Vail Valley Nibbles: Showtime for soup, bacon and vintage grains |

Vail Valley Nibbles: Showtime for soup, bacon and vintage grains

Vail Daily staff report
Vail, CO Colorado
Special to the Vail DailyVail Valley Nibbles: Chicken tortilla soup is the Wednesday soup special at the Bookworm of Edwards.

VAIL VALLEY, Colorado – The cafe at the Bookworm of Edwards recently added soup to the menu. Each weekday a vegan tomato basil soup is available, along with a daily soup special. Monday is chicken orzo soup; Tuesday is butternut squash curry (vegan); Wednesday is chicken tortilla; Thursday is Thai coconut chicken; Friday is New England clam chowder. A 12-ounce cup of soup with an Avon Bakery organic roll is $6.50 and soup and a grilled cheese sandwich is $8.50.

“Our customers have always asked us if we could make soup, and it just so happened that this year everything came together – space, staff, time, and the right recipes – to make it happen,” said Kristi Allio, co-owner and executive chef of The Bookworm.

Allio said fine-tuning the recipes was her favorite part.

“We are making everything from scratch so flavor is very important,” she said. “The Bookworm staff has been taste testing for over a month to make sure we get it right.”

– Caramie Schnell, High Life Editor

Participate in The Longevity Project

The Longevity Project is an annual campaign to help educate readers about what it takes to live a long, fulfilling life in our valley. This year Kevin shares his story of hope and celebration of life with his presentation Cracked, Not Broken as we explore the critical and relevant topic of mental health.

Paul Ferzacca didn’t invent bacon mania, but he’s sure capitalizing on it. The chef-owner of La Tour is hosting the valley’s second bacon dinner Saturday. Four courses of porky goodness for $49 is fine dining at its porcine pinnacle. Bacon has gone through a big revival in the past decade, due in part to the low-carb trend and in part to its sweet and savory decadence.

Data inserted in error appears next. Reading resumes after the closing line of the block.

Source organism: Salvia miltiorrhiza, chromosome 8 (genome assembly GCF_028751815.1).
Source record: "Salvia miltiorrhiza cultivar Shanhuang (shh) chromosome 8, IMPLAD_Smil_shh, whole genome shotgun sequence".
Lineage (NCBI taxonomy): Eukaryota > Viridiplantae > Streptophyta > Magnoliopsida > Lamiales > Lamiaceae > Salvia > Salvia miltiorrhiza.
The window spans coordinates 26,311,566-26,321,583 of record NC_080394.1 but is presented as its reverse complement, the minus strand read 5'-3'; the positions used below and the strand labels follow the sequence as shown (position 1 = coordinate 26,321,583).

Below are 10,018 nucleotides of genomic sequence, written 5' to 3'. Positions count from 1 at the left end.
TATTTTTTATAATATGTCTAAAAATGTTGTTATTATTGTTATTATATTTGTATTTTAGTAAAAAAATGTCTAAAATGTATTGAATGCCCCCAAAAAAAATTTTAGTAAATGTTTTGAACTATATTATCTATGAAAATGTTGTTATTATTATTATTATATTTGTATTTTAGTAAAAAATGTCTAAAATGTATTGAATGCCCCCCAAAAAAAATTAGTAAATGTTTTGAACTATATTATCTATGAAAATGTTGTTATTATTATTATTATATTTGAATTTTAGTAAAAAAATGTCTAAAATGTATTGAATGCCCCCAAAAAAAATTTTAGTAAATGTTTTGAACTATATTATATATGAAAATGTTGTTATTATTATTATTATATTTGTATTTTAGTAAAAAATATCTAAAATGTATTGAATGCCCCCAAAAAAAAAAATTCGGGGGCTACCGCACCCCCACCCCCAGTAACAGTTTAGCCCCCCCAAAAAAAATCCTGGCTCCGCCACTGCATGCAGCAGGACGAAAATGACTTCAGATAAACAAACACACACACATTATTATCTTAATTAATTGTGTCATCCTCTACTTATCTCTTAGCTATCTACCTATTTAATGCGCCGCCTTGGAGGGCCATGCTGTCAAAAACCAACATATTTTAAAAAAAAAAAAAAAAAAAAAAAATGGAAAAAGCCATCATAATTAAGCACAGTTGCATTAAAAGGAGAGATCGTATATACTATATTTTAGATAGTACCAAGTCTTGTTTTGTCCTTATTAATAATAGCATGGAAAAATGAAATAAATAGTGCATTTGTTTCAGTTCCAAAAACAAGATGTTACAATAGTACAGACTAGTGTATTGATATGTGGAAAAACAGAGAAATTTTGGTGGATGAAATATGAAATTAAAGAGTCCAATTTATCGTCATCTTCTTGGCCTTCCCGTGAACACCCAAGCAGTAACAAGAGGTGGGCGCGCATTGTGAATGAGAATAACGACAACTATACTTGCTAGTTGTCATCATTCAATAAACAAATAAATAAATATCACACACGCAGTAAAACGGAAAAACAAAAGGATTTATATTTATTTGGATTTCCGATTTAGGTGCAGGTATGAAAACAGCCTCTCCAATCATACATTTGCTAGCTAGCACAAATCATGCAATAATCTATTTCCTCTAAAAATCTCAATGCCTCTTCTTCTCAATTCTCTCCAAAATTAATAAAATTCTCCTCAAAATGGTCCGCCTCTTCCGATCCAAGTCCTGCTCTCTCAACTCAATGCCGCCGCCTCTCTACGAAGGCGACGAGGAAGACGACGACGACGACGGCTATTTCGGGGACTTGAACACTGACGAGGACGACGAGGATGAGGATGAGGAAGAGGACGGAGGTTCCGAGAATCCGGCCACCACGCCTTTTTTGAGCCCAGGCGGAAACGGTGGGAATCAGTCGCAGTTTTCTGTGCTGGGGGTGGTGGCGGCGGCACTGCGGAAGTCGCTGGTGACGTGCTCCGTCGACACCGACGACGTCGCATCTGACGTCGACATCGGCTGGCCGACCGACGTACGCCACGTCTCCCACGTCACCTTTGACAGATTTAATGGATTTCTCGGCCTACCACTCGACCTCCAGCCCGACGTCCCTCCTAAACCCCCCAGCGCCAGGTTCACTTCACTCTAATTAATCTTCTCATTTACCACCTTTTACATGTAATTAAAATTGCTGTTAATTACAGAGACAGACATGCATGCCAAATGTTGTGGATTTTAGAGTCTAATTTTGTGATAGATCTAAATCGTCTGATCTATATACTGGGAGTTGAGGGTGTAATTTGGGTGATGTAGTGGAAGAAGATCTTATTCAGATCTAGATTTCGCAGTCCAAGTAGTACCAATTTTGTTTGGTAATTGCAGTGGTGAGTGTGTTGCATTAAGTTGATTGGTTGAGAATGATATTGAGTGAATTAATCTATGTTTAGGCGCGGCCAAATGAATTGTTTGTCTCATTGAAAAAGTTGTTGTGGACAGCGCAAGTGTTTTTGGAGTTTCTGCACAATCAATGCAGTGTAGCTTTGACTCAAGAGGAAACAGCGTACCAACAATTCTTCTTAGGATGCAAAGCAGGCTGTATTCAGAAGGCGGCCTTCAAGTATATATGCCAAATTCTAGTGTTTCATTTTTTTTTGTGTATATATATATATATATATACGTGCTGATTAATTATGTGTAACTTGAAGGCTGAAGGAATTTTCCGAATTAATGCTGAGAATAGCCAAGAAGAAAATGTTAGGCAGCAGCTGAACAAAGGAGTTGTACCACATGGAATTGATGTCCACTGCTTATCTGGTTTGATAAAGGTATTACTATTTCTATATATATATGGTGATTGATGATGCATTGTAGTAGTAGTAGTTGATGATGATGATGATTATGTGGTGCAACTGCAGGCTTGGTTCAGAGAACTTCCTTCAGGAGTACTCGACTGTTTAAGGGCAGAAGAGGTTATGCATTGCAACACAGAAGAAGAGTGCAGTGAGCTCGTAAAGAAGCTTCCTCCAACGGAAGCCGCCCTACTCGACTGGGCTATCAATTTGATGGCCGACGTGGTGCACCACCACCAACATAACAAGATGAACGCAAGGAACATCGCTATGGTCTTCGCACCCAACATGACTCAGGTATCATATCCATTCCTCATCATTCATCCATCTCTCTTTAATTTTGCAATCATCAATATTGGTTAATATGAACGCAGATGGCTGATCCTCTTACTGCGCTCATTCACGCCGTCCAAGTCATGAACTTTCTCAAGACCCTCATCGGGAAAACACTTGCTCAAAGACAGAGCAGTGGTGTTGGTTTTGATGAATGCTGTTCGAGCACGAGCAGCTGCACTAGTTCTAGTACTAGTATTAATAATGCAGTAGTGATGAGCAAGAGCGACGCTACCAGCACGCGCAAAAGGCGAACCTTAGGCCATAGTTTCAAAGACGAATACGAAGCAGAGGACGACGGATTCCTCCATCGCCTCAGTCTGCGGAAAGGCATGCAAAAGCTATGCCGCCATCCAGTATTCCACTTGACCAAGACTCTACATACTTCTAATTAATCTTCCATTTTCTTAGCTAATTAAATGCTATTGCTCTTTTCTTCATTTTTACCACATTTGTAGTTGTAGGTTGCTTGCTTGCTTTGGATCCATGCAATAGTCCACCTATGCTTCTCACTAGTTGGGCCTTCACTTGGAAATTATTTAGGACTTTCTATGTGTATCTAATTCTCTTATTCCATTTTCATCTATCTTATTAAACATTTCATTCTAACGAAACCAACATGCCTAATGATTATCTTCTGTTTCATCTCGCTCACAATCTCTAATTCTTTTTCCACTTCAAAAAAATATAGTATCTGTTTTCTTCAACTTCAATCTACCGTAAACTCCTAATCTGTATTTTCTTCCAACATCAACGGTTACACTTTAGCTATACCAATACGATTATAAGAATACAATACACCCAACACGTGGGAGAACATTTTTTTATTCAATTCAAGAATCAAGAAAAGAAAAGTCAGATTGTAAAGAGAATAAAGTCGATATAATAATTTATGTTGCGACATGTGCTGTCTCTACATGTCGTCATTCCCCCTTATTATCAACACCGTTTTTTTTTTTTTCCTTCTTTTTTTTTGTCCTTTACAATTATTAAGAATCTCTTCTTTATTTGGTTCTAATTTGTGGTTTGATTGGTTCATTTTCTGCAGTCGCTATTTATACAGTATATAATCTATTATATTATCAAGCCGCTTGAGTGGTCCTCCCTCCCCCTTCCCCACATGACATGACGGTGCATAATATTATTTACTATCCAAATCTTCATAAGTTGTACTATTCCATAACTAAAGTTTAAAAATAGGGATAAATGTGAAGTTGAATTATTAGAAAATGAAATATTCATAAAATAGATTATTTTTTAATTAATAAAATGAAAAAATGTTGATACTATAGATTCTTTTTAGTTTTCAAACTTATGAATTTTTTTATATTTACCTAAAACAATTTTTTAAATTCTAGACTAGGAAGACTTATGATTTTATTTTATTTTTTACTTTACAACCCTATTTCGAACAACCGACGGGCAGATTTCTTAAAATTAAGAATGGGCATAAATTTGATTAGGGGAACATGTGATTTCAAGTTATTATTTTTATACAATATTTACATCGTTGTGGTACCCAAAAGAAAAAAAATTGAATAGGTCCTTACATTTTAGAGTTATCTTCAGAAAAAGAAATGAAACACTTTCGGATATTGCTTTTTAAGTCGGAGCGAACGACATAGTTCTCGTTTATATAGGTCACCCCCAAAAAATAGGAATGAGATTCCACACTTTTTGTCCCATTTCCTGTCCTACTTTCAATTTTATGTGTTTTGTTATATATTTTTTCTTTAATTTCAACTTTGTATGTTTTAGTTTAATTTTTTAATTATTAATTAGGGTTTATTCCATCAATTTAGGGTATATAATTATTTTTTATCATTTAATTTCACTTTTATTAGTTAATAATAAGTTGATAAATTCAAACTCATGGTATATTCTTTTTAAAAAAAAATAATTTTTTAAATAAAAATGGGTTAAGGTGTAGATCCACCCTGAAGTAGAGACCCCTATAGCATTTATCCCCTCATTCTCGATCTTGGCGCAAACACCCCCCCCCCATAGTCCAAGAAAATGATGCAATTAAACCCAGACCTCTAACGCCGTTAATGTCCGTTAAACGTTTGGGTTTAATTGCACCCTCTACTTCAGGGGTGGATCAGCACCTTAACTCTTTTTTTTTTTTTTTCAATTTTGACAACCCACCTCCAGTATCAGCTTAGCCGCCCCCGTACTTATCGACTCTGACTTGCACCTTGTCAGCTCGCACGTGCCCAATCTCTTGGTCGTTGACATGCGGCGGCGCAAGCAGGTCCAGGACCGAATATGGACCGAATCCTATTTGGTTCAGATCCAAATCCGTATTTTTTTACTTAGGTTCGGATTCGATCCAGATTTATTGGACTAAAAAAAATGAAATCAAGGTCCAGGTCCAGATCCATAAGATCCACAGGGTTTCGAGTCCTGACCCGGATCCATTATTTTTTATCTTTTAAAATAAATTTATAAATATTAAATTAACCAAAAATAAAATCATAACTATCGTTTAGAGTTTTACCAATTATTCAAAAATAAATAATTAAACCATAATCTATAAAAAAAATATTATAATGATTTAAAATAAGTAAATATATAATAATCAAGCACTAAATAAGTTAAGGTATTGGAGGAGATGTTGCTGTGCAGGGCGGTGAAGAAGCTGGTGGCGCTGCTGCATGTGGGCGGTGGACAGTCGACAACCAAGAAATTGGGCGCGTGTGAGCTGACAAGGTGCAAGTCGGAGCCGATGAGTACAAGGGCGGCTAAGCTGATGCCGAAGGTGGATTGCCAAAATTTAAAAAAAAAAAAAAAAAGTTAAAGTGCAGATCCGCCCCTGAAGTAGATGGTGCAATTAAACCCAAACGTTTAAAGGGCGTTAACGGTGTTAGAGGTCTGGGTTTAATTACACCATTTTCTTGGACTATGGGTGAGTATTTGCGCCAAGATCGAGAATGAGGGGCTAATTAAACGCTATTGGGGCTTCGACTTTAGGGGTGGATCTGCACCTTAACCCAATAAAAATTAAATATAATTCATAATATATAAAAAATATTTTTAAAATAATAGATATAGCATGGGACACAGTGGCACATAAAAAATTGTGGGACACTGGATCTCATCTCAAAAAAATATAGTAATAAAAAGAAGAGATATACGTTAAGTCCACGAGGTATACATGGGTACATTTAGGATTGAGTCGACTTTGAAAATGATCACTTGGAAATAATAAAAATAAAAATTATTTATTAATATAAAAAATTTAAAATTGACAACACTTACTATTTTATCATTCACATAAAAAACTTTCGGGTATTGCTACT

As with La Tour’s last bacon dinner, each course will highlight a different bacon, smoked or cured in a different style, from various parts of the country. The courses run the gamut from the traditional (bacon-wrapped jumbo shrimp, marscapone grits and barbecue sauce) to the sensual (chorizo-stuffed dates wrapped in bacon with a piquillo pepper sauce) to the outlandish (chocolate bacon bars, chocolate curry bacon truffles and chocolate-dipped bacon). Shoot, there’s even a breakfast course: pork belly and bacon with french toast, sweet potato hash and sunny-side-up quail eggs.

The inaugural bacon dinner sold out, so reservations are recommended. Contact the restaurant for more information at 970-476-4403 or

– Wren Wertin, Special Sections Editor

When you plan your holiday meals this season put the mashed potatoes away and try a healthy whole grain salad, soup or rice medley to accompany your turkey. Ancient varieties of grains such as teff, spelt, quinoa, millet, kamut, faro, buckwheat, barley and rice varietals like black forbidden rice – also known as “heritage” grains – are making a comeback at the American table.

Jenna Johansen, chef/owner of Dish! restaurant in Edwards uses kamut, quinoa and purple Thai rice to accompany her culinary creations.

“I like the texture of these grains and the mouth feel. Heritage grains lend an interesting twist and really complement our lighter dishes like fish and poultry,” Johansen said.

Heritage grains, which originated in China, South America and the Middle East thousands of years ago, are not as processed and are closer to their natural state with a great source of nutrients such as high amounts of minerals (selenium, iron, magnesium, calcium and phosphorous), vitamins (especially vitamins B and E), omega oils, protein and fiber. The health benefits of these grains in reducing heart disease and the on-set of diabetes have been well documented.

Indian Harvest is one company that is known as a pioneer in the cultivation of heritage grains. Located in northern Minnesota, Indian Harvest began cultivating ancient grain and legume varieties in 1978. Starting only with ancient heirloom seeds that hold their flavor and nutritional profile, Indian Harvest uses the highest quality seeds, which is likely why the blends have recently become popular with chefs like Johansen.

Indian Harvest heritage grains and legumes can be purchased locally at Eat! In Edwards and are served in Dish Restaurant, located above Eat! Drink!

– Kelly Brinkerhoff, Daily Correspondent

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